Sunday, April 12, 2009
By KENNETH KESNER -Huntsville Times
Times Staff Writer
More involvement by parents is one hope after session
Eddie Turner was in the pulpit Saturday morning, delivering
a fervent sermon on the importance of making sure all
students get the best possible education and preparation for
work so our country can prosper in the competitive global
"At the rate we're going, we're giving away
our standard of living," said Turner, principal of the
Huntsville Center for Technology. He was among the speakers
for an "education summit" to explore "Real
Challenges, Real Choices, Unified Solutions" held at
Union Hill Primitive Baptist Church, where about 150
parents, teachers and community leaders shared information,
ideas and experience.
The aim was to empower everyone who is willing to take
action that benefits the school systems, said the Rev. Dr.
Oscar Montgomery, pastor.
"It's going to take all of us," he said,
talking about the need to see teaching as a ministry rather
than a job if you want to make a difference.
Huntsville City Schools Superintendent Dr. Ann Roy Moore
discussed the system's strategic plan and curriculum
audit; Huntsville Times reporter Challen Stephens talked
about what he found in writing about student achievement and
testing; Barbara Williams of Huntsville City Schools Pupil
Services talked about student discipline; and Turner
addressed preparing students for the work force.
After the round of speakers in the morning, everyone met in
smaller groups on the impact of poverty, new teaching
strategies, family and parental involvement, student
perspectives and the A+ College Ready initiative to better
prepare students for rigorous college science and math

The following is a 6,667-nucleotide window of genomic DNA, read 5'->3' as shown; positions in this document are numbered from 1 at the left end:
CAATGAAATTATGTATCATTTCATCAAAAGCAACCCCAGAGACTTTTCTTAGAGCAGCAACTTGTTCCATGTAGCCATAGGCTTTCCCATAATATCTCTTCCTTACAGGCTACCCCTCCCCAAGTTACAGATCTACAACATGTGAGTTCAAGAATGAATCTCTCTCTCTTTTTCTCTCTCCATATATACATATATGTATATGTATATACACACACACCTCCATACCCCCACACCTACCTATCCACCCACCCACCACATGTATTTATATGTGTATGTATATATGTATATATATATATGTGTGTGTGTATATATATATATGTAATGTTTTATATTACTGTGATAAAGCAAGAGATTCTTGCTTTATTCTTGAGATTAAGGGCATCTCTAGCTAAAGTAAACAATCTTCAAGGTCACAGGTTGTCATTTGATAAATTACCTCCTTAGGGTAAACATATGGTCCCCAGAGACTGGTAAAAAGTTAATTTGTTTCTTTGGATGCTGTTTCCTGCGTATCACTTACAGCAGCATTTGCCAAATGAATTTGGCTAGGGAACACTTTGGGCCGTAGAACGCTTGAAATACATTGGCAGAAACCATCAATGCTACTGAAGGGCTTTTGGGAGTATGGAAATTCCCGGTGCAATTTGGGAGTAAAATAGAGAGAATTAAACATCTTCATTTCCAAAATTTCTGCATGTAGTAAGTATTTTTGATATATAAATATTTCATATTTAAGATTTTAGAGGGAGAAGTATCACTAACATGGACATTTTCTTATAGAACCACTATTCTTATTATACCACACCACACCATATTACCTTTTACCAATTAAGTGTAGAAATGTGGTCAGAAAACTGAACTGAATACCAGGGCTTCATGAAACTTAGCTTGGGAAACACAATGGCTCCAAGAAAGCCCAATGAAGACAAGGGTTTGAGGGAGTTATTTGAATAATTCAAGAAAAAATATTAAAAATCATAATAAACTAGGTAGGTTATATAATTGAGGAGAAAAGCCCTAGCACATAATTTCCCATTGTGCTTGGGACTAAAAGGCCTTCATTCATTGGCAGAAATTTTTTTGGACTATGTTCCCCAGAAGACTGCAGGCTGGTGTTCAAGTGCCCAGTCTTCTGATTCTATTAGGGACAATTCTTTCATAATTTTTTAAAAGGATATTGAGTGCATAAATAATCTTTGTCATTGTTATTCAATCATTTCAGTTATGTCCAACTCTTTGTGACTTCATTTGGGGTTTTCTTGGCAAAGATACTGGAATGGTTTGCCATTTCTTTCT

Moore fielded a number of questions from the audience,
ranging from how best to get district curriculum or testing
data to whether any federal economic stimulus dollars would
be coming to schools. When someone inquired about the
federal desegregation order the system operates under, she
pointed out that it must be seen as a city-wide issue, not
simply an education or schools problem.
"The school system is a reflection of the local
community," Moore said to applause.
She said people at the summit were responsive to what they
heard, that she expected it to spark dialogue and, perhaps,
"We need as much of that as we can get, as long as
it's positive," Moore said.
"We have people here who are listening intently,"
said Scott McLain, chairman of the Schools Foundation of
Huntsville and Madison County. He hopes that more people,
regardless of their job or role in the community, will
"buy in" to the idea that they must take
responsibility for helping make area schools the best they
"Education is the most important aspect of
Huntsville's quality of life and economic
development," he said.
Montgomery said the summit idea was, in part, born out of
"The frustration as a result of my observations about
the real and perceived inequities across the school
system," he said.
Laurie McCaulley, who represents northwest Huntsville on the
school board, was one of the summit organizers. She was very
pleased with the participants at the "grass-roots"
event, said they captured a great deal of information and is
optimistic they would follow up with action.
"They are truly committed to the process of making
things better," McCaulley said. "When you know
better, you do better."
original link: http://www.al.com/news/huntsvilletimes/local.ssf?/base/news/12395277803050.xml&coll=1